Summary:

Venture capitalists have been bemoaning the challenges of investing in solar hardware makers, but some haven’t given up. Sulfurcell, for one, announced Monday that it’s gotten €18.8 million ($25 million) from investors such as Intel Capital to market its second-generation thin films.

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While venture capitalists have been bemoaning the challenges of investing in solar hardware makers (lots of time and money), investors still seem willing to pour additional money into companies that have hit technology milestones. Sulfurcell, for one, announced Monday that it’s gotten €18.8 million ($25 million USD) from investors including Intel Capital, and Climate Change Capital, to produce and market its second-generation thin-film solar panels.

The German company plans to use the equity funding to expand production of its solar panels that use the next-generation material — copper, indium, gallium and selenium (CIGS) — as the semiconductor to convert sunlight into electricity, said Nikolaus Meyer, CEO of Sulfurcell.

Sulfurcell makes both solar panels from copper-indium-sulfide (CIS) and CIGS panels, and its CIS panels have an average efficiency of around 8 – 9 percent, Meyer said. The CIGS panels, in comparison, should be able to convert 11 – 12 percent of sunlight that hits them into electricity.

The company is already shipping its CIS panels, and plans to start shipping its CIGS thin-films by the end of the month, though it hasn’t disclosed customers’ names. Sulfurcell hopes to start shipping panels with 14-percent efficiency in 2013.

Sulfurcell has taken some time to reach mass production. The  company was founded in 2001 as a spinoff of Helmholtz Centre for Materials and Energy (formerly called the Hahn-Meitner Institute), and started shipping the first panels from a pilot line in 2005. Its early investors included Vattenfall Europe and GdF Suez.

The Thin-Film Solar Market

Thin-films are solar panels that use little or no silicon for sunlight-to-electricity conversion. Most of the solar panels on the market today rely on silicon. Thin-film technologies promise to deliver cheaper products at comparable efficiencies, but they typically can only do that if they are produced at large scale. Many of them are small, with less than 100 MW of annual production capacity, while some of their peers that use silicon have hundreds of megawatts of factories.

Developing the process to make CIGS panels was a milestone for Sulfurcell and a key reason for the new funding from many existing investors including Intel Capital, Climate Change Capital Private Equity and Bankinvest Group, Meyer said. Sulfurcell raised €85 million ($135 million USD) in 2008 to nail down the CIGS process, and was able to show a 12.6 percent panel from its lab last year. The company has raised about $175 million since its inception.

Despite two decades of investment experience, Intel Capital is finding out what other VC firms have come to realize: Picking solar winners is difficult. Intel Capital spun out silicon solar cell maker Spectrawatt in 2008, and back then, the company raised a $50 million round with backing from Intel Capital, Cogentrix Energy, PCG Clean Energy and Technology Fund, and Solon. But as of last month, SpectraWatt was planning to lay off 117 workers and close its factory,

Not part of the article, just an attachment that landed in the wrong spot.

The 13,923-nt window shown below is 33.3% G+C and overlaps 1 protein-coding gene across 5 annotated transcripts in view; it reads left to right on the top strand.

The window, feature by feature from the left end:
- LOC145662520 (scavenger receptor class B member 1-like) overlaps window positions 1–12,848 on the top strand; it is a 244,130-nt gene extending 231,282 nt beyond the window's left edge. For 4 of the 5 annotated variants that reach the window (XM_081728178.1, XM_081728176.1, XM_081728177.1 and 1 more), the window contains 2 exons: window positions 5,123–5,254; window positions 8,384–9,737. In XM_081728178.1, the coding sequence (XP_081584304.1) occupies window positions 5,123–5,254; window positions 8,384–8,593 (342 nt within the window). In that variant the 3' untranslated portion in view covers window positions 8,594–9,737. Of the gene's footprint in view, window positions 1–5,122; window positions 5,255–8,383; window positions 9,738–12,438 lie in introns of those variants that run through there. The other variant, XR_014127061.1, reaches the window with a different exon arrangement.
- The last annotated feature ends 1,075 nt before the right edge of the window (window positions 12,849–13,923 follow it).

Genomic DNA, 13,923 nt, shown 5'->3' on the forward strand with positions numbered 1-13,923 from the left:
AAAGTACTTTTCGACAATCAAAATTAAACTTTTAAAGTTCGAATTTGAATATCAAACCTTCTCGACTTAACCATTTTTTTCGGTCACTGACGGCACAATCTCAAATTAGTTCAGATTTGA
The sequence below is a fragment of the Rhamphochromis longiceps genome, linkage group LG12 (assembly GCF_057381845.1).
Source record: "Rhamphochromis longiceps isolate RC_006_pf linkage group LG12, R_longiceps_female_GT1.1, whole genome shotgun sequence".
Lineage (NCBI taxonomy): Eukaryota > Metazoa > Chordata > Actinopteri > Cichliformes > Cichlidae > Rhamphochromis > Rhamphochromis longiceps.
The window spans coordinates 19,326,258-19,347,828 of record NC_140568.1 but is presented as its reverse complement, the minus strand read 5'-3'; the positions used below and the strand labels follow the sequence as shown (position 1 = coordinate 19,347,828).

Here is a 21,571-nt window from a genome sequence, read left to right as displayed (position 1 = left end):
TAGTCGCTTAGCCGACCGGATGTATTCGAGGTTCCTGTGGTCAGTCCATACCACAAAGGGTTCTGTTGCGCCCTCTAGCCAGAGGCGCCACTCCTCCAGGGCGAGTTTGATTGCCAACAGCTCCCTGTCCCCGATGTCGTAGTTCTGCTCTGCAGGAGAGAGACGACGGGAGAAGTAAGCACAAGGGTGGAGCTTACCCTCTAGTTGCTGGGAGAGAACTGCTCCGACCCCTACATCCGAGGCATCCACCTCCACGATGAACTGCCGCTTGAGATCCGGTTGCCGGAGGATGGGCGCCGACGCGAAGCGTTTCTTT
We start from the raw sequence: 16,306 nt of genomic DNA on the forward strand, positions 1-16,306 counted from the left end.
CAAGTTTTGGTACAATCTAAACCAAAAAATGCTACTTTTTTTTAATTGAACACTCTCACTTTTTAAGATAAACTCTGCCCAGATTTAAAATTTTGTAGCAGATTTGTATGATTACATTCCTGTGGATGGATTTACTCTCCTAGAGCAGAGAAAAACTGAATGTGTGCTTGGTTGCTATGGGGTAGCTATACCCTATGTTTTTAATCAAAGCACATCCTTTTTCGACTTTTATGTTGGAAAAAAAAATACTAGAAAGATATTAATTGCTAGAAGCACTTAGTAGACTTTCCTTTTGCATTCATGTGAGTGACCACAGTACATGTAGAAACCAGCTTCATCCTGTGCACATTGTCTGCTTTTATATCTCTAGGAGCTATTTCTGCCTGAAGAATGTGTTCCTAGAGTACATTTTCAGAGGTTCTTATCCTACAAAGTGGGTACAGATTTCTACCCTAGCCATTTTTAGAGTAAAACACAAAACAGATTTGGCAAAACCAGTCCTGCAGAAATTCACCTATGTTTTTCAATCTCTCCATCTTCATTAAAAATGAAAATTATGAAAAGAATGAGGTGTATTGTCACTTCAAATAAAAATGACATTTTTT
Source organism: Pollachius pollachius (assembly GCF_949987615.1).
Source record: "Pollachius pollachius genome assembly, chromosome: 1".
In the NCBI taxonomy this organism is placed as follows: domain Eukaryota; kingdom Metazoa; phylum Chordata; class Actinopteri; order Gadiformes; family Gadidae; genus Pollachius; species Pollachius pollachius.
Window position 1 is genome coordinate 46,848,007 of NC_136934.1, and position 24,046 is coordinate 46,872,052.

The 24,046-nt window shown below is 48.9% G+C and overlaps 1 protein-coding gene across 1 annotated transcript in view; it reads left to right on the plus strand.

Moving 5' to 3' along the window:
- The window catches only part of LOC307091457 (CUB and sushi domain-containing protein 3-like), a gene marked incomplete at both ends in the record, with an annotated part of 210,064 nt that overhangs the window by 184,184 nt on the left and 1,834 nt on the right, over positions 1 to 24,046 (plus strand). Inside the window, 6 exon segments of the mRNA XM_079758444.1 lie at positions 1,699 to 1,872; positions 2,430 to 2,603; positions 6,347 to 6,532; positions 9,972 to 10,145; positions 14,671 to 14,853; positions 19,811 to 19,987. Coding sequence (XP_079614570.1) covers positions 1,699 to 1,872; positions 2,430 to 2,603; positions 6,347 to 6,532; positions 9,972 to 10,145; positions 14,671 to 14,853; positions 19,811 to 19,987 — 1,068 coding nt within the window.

Solar Innovation

Sulfurcell’s factory can currently produce 35 MW of CIS panels, plus 5 MW of equipment to add selenium to make CIGS panels, Meyer said. By the end of this year, Sulfurcell should have 20 MW of equipment for making CIGS panels, and plans to produce 75 MW annually, he added.

The company has set up a U.S. office and expects to get the proper certification for the U.S. market later this year. Its customers include the Prime Group in India and an unnamed Chinese company that last year inked a deal to buy more than 10 MW of panels.

Sulfurcell has designed its own equipment for depositing the semiconductors: a choice Meyer said has enabled his engineers to better control the thickness and uniformity of the materials. These two goals are particularly difficult to achieve for the CIGS process, primarily because of the number of materials involved. Competing thin-film technologies use one or two materials.

One thing that makes CIGS attractive is that the most efficient CIGS panels that have been produced, in labs of course, command higher efficiencies than the best lab-made thin-films that use the alternative thin-film material cadmium-telluride or the more traditional amorphous-silicon. “You cannot be the best if you don’t develop a superior process yourself,” Meyer said.

Using its proprietary equipment has made it possible for Sulfurcell to move more quickly from CIS to CIGS, said Heiko von Dewitz, investment director at Intel Capital. “Plugging a new technology into an existing process allows you to accelerate the advanced technology in an efficient way,” von Dewitz said. “You don’t have to scrap your existing lines when you introduce new manufacturing technology.” In contrast, other CIGS companies have turned to using existing machines (often times from other industries) to manufacture materials, which they say reduces costs.

Sulfurcell uses glass to sandwich the CIS/CIGS layers. This design is more cost-effective than ones by CIGS companies that deposit the materials on flexible metal foil, Meyer said, because using the foil requires added steps of cutting CIGS sheets into strips before assembling them into panels. CIGS companies that use flexible metal substrates, such as Nanosolar, MiaSole and Global Solar Energy, will maintain their processes also reduce manufacturing costs and produce light-weight panels that can better blend in as part of buildings.

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Photo courtesy of Sulfurcell.

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